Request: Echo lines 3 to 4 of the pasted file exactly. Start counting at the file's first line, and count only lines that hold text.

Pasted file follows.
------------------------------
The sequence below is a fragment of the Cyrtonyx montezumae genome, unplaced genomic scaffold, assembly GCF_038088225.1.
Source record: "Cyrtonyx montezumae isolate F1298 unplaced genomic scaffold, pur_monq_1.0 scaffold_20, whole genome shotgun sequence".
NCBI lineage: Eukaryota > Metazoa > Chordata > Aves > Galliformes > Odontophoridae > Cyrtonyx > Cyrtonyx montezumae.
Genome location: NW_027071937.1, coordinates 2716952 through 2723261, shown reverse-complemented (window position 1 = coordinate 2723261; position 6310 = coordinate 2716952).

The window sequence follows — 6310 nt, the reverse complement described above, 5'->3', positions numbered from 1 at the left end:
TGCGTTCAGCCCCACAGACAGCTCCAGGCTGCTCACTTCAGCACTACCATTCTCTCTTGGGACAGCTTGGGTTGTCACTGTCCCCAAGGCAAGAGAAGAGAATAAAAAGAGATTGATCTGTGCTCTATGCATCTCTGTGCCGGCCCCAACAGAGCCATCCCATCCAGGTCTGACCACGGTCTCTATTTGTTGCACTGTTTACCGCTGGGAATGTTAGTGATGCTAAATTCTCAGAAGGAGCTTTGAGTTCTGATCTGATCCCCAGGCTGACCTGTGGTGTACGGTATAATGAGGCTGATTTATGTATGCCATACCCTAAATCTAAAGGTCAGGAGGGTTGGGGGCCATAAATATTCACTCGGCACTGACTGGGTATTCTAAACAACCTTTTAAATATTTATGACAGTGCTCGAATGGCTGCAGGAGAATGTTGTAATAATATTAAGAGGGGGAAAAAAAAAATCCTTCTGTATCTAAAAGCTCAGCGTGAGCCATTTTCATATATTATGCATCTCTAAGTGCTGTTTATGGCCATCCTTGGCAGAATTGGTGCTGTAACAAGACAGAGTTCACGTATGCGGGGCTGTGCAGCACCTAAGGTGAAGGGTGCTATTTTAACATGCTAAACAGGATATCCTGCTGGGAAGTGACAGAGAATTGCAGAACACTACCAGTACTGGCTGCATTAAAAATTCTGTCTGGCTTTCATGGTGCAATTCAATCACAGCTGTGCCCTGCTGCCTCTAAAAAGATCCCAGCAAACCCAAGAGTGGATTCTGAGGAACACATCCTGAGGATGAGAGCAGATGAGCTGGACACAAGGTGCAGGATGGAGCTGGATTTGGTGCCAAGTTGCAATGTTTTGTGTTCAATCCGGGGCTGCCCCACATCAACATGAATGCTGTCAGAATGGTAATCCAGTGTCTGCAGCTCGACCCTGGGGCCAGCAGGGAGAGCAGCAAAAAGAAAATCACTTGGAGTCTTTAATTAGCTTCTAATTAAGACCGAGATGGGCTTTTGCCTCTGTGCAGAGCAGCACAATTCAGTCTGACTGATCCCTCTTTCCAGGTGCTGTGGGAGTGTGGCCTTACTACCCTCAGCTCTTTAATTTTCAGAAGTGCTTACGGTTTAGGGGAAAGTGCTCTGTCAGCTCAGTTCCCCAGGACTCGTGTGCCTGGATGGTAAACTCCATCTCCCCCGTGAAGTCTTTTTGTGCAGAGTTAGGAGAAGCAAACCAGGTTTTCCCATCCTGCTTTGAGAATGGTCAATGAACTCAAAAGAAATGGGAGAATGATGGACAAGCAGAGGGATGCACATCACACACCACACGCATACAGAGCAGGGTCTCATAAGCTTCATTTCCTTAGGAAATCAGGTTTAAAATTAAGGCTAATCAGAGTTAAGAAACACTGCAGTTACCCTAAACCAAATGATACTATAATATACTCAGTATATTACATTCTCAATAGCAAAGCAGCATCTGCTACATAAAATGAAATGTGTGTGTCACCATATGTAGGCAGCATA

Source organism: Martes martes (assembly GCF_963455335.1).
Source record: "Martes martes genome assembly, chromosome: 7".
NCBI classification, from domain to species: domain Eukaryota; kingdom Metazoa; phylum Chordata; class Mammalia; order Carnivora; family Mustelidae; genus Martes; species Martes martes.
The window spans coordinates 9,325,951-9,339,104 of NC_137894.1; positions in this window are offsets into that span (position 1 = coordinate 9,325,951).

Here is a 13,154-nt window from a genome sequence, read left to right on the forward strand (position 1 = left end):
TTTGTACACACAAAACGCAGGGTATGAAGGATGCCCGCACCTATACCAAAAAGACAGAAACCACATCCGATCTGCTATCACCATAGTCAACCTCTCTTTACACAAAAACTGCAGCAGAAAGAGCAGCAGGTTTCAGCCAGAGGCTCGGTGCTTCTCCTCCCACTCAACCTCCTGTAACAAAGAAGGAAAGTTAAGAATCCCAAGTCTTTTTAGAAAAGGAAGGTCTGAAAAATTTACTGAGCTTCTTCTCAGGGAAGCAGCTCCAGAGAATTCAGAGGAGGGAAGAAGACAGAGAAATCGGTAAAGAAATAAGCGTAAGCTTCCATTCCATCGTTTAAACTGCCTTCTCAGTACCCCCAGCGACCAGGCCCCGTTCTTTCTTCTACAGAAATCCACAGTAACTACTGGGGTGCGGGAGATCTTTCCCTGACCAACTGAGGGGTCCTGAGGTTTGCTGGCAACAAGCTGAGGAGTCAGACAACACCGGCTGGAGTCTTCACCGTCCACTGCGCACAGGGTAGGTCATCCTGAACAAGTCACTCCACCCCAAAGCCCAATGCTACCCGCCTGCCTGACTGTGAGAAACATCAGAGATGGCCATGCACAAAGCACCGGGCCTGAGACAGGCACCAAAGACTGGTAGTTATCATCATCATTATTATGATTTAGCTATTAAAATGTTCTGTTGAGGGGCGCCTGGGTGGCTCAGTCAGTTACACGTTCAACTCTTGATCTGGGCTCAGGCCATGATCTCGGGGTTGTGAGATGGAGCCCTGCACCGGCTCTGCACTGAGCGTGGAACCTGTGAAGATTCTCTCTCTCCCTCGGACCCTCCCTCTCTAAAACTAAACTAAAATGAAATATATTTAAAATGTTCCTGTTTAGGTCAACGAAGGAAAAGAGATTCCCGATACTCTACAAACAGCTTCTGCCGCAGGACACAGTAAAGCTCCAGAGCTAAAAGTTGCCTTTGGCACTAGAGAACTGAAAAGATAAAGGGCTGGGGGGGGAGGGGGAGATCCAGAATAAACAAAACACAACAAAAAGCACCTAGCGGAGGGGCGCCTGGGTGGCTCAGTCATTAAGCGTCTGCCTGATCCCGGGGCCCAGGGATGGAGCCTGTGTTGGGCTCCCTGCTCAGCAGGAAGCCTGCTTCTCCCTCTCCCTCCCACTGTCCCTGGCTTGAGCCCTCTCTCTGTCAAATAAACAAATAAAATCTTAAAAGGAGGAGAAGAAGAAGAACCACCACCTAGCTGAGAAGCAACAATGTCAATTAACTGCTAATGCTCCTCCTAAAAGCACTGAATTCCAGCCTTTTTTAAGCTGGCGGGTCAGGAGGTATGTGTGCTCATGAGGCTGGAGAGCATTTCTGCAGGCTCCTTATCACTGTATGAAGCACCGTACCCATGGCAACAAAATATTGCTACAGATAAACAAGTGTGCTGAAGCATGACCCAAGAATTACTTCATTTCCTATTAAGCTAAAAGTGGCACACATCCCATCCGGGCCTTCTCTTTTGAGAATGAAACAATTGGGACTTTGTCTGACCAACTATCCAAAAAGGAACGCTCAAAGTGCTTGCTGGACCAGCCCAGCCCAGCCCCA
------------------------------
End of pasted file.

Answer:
NCBI lineage: Eukaryota > Metazoa > Chordata > Aves > Galliformes > Odontophoridae > Cyrtonyx > Cyrtonyx montezumae.
Genome location: NW_027071937.1, coordinates 2716952 through 2723261, shown reverse-complemented (window position 1 = coordinate 2723261; position 6310 = coordinate 2716952).